Naturally, Thomas comes with a unique yet confusing mythology attached to his backstory which explains Gregory’s undivided attention towards the young sword-wielding raw talent. It is revealed that the revered young-blood Thomas is the ‘seventh son’ from a lineage of seventh sons in his lineage. Thus, Thomas has the specialised aura to carry his own weight into battle as he will serve as an adequate fighting tool for Gregory and the cause to restore order for a doomed society not ready to deal with cutthroat Queen of Mean in Mother Malkin.

Bridges's Gregory and Barnes's Thomas won't be confused with STAR WARS' Obi-Wan Kanobi and Luke Skywalker anytime soon in the banal SEVENTH SON
Bridges’s Gregory and Barnes’s Thomas won’t be confused with STAR WARS’ Obi-Wan Kenobi and Luke Skywalker anytime soon in the banal SEVENTH SON

So we witness Thomas’ so-called training methods and the philosophical mantras that go along with his journey in the name of good versus evil. What would a stud-in-combat-mode be without a lovely lady as an incentive to complete his heroic sacrifices? In this case, Thomas develops a romance with his object of affection in half-witch Alice (Alicia Vikander) who may have some hidden relationship secrets of her own that may prove critical.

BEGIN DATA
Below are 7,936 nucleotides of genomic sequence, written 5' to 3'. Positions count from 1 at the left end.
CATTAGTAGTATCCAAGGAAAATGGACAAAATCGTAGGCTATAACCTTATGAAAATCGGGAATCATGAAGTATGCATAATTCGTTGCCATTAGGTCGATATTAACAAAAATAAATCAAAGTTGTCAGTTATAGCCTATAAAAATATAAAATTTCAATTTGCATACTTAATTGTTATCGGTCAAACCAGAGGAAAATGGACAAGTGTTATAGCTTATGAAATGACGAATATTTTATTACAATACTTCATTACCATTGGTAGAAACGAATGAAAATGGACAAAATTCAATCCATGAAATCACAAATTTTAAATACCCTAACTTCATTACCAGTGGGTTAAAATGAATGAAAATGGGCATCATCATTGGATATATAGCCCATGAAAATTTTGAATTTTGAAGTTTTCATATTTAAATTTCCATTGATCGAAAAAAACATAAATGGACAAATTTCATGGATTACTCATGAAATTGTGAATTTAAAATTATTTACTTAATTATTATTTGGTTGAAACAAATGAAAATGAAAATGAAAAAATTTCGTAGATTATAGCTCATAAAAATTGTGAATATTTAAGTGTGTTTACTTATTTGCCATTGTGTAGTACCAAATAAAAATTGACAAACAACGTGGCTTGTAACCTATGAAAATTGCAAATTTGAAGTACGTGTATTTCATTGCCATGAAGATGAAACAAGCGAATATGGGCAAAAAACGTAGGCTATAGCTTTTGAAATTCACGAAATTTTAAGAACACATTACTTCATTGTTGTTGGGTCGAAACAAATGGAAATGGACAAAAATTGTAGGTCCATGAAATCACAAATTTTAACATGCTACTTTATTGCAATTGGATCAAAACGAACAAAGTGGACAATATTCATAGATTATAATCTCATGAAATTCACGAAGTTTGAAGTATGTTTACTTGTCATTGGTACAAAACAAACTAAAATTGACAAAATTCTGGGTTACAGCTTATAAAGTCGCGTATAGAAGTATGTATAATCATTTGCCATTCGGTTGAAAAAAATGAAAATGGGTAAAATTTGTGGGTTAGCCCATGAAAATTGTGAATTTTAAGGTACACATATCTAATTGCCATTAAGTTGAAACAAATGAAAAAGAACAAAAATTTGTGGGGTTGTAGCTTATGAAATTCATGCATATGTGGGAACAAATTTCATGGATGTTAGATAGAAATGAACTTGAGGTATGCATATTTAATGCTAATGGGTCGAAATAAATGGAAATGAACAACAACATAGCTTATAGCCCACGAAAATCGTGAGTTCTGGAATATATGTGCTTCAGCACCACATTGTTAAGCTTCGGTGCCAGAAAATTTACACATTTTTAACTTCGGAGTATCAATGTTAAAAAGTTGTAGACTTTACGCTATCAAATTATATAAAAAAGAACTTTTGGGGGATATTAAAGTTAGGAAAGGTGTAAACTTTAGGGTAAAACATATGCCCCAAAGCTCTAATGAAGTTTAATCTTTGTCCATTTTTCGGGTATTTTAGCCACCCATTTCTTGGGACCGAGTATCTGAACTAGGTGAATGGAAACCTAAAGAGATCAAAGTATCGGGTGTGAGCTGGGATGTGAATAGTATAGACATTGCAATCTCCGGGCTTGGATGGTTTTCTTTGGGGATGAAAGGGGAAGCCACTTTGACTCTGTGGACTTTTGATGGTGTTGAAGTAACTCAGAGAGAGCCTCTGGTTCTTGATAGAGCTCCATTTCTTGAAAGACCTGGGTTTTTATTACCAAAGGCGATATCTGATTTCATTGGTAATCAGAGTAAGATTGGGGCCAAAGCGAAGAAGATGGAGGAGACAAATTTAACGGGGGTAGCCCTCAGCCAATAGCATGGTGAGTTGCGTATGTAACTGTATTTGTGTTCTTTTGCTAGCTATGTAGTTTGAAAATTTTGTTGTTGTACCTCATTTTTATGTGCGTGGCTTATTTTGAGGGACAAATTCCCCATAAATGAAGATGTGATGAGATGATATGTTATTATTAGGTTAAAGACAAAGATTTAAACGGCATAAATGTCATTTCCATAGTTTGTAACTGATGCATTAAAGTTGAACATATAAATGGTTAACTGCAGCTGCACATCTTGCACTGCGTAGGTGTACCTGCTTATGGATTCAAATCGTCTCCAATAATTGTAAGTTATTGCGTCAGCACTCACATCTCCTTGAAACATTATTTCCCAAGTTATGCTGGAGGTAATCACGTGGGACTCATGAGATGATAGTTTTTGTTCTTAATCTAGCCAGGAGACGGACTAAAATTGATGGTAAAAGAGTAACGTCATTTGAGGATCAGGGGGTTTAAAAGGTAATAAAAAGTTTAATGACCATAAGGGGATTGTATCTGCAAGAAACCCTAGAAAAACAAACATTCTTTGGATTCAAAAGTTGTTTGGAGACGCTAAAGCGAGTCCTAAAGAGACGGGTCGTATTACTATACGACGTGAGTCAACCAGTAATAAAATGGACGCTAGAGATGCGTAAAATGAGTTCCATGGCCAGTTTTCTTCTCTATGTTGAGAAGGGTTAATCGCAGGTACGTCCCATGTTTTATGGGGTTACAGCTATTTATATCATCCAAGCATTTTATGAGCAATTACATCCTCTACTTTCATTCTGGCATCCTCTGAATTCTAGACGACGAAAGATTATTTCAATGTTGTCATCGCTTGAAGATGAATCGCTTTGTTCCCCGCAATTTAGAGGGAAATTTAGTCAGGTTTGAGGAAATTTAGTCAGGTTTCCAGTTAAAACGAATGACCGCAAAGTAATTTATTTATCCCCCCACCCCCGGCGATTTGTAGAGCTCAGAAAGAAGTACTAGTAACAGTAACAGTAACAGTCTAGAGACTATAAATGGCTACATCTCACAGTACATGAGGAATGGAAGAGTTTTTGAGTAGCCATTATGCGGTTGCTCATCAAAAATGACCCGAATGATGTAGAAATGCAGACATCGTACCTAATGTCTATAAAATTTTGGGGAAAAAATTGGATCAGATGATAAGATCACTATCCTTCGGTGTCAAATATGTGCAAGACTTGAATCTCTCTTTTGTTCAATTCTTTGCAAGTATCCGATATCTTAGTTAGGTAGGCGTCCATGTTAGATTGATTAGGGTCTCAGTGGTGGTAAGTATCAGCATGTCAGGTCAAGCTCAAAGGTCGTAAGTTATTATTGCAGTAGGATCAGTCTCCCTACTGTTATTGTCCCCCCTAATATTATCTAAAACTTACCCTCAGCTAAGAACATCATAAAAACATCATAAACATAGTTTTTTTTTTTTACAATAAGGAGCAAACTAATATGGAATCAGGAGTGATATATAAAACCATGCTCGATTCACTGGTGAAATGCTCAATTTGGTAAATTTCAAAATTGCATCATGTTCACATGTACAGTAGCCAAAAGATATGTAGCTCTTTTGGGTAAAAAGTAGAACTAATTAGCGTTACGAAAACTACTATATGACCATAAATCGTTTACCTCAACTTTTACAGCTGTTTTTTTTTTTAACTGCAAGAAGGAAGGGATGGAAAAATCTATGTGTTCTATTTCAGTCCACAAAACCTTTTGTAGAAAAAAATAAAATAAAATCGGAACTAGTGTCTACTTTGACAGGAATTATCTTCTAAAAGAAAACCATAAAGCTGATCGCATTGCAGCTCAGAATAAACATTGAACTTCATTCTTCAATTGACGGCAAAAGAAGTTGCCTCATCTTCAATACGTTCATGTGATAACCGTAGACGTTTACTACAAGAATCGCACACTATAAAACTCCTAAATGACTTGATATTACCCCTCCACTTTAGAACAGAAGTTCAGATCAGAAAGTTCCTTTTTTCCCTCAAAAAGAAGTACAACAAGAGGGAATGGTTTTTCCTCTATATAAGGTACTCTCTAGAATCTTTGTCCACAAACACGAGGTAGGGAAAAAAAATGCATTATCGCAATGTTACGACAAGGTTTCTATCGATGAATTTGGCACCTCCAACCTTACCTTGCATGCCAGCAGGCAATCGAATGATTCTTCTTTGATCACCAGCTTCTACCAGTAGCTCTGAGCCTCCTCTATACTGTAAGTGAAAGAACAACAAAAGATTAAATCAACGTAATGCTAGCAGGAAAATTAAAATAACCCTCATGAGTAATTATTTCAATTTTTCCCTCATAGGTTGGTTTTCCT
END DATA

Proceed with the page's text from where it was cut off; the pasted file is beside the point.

Bodrov’s wooden direction and screenwriters Charles Leavitt (‘Blood Diamonds’) and Steven Knight (‘Easter Promises’) present an amateurish and spotty script that does no favours at all for the rancid ‘Seventh Son’. Drowsy dialogue, disjointed storylines, hammy acting, tedious fight sequences, derivative-looking 3-D special effect flourishes, cornball sorcery ans swords swagger, spaced-out and unintentional amusing dragons and other convoluted creatures are all are on delusional display in this faulty fable that feels strung together in the aftermath of a drunken stupor originating at the local pub.